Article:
How Clojure Hashmaps Work

A hashmap is a collection that maps keys to values. They have various names in other languages; Python refers to them as dictionaries, and JavaScript’s objects essentially work like hashmaps.

A hashmap can, like many collections, be constructed in two ways. There is the constructor function:

;; Note that each argument is *prepended* to the hashmap, not appended.
(def a-hashmap (hash-map :a 1 :b 2 :c 3))
; => {:c 3, :b 2, :a 1}

You can also define them using a hashmap literal. This is often more concise and clear. Using commas to separate key/value pairs in hashmaps is recommended, as it can make the boundaries more clear.

;; This hashmap is actually in the right order, unlike the one above.
(def another-hashmap {:a 1, :b 2, :c 3})
; => {:a 1, :b 2, :c 3}

Keywords and retrieving values from hashmaps

Hold up. What is this? :a ? :b ? :c ? Those look odd. Those, you see, are keywords. They’re called key -words because they’re often used as keys in hashmaps.

Why are they often used as keys? Well, unlike strings, keywords can be used as functions to extract values from a hashmap; no need for get or nth !

(def string-hashmap {"a" 1, "b" 2, "c" 3})
("a" string-hashmap)
; => ClassCastException java.lang.String cannot be cast to clojure.lang.IFn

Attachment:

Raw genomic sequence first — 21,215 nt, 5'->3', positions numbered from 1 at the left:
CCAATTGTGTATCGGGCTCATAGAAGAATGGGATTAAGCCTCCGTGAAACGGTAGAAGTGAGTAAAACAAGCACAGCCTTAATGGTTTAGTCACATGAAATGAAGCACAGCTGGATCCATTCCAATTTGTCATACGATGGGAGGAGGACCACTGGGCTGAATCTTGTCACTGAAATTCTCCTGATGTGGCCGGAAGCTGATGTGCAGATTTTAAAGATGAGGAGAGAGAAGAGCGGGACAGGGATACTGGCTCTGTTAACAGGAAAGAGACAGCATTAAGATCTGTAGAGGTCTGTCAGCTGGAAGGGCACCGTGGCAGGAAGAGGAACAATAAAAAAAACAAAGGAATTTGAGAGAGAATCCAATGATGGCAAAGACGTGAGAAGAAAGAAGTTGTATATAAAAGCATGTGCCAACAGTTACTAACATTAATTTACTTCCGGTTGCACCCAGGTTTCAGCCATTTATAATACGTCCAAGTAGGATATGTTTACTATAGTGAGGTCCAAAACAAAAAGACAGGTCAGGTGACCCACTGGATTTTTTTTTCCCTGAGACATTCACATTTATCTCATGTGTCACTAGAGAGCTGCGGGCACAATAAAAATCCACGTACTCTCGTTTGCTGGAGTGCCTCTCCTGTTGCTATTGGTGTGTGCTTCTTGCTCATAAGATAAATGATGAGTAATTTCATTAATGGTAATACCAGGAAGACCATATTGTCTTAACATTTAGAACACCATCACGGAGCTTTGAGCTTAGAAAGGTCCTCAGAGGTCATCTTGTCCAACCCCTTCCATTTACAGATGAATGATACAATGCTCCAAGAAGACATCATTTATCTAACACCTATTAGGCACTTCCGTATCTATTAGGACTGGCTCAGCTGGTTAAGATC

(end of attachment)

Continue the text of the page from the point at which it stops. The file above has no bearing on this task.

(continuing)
(def keyword-hashmap {:a 1, :b 2, :c 3})
(:a keyword-hashmap)
; => 1

;; You can also pass a keyword a default value in case it's not found, just like get.
(:not-in-the-hashmap keyword-hashmap "not found!")
; => "not found!"

Converting other collections to hashmaps

Converting to a hashmap is tricky. To demonstrate, let’s try using it like vec or seq .

(hash-map [:a 1 :b 2 :c 3])
; => IllegalArgumentException No value supplied for key: [:a 1 :b 2 :c 3]

The hash-map function thinks that we’re trying to create a hashmap with [:a 1 :b 2 :c 3] as one of the keys. Watch what happens if we give it the right number of arguments:

(hash-map [:a 1 :b 2 :c 3] "foo")
; => {[:a 1 :b 2 :c 3] "foo"}

To convert a sequence to a hashmap, you’ll need to use and understand apply . Luckily, this is pretty simple: apply essentially destructures a collection before applying a function to it.

;; These two expressions are exactly the same.
(+ 1 2 3)
; => 6
(apply + [1 2 3])
; => 6

This is how you would convert a vector to a hashmap:

(apply hash-map [:a 1 :b 2 :c 3])
; => {:c 3, :b 2, :a 1}

;; This is the same as:
(hash-map :a 1 :b 2 :c 3)
; => {:c 3, :b 2, :a 1}

:rocket: IDEOne it!

Update a hashmap

You can update values inside a hashmap using assoc . This allows you to append new key/value pairs or change old ones.

(def outdated-hashmap {:a 1, :b 2, :c 3})

(def newer-hashmap (assoc outdated-hashmap :d 4))
; => {:a 1, :b 2, :c 3, :d 4}

(def newest-hashmap (assoc newer-hashmap :a 22))
; => {:a 22, :b 2, :c 3, :d 4}

;; Note that outdated-hashmap has not been mutated by any of this.
;; Assoc is pure and functional.
; => {:a 1, :b 2, :c 3}

When to use a hashmap?

A hashmap is useful when you want to give names to your variables. If you’re ever thinking to yourself, “What if I used an object…” before you snap out of it and realise you’re using Clojure, try using a hashmap.

They are also useful if you want to associate two different values with each other. Take, for example, a ROT13 cipher: you could associate \A with \N , \B with \M , etc. (This would be long and boring to write in most languages, but Clojure has some functions that can generate it for you and make it fun! )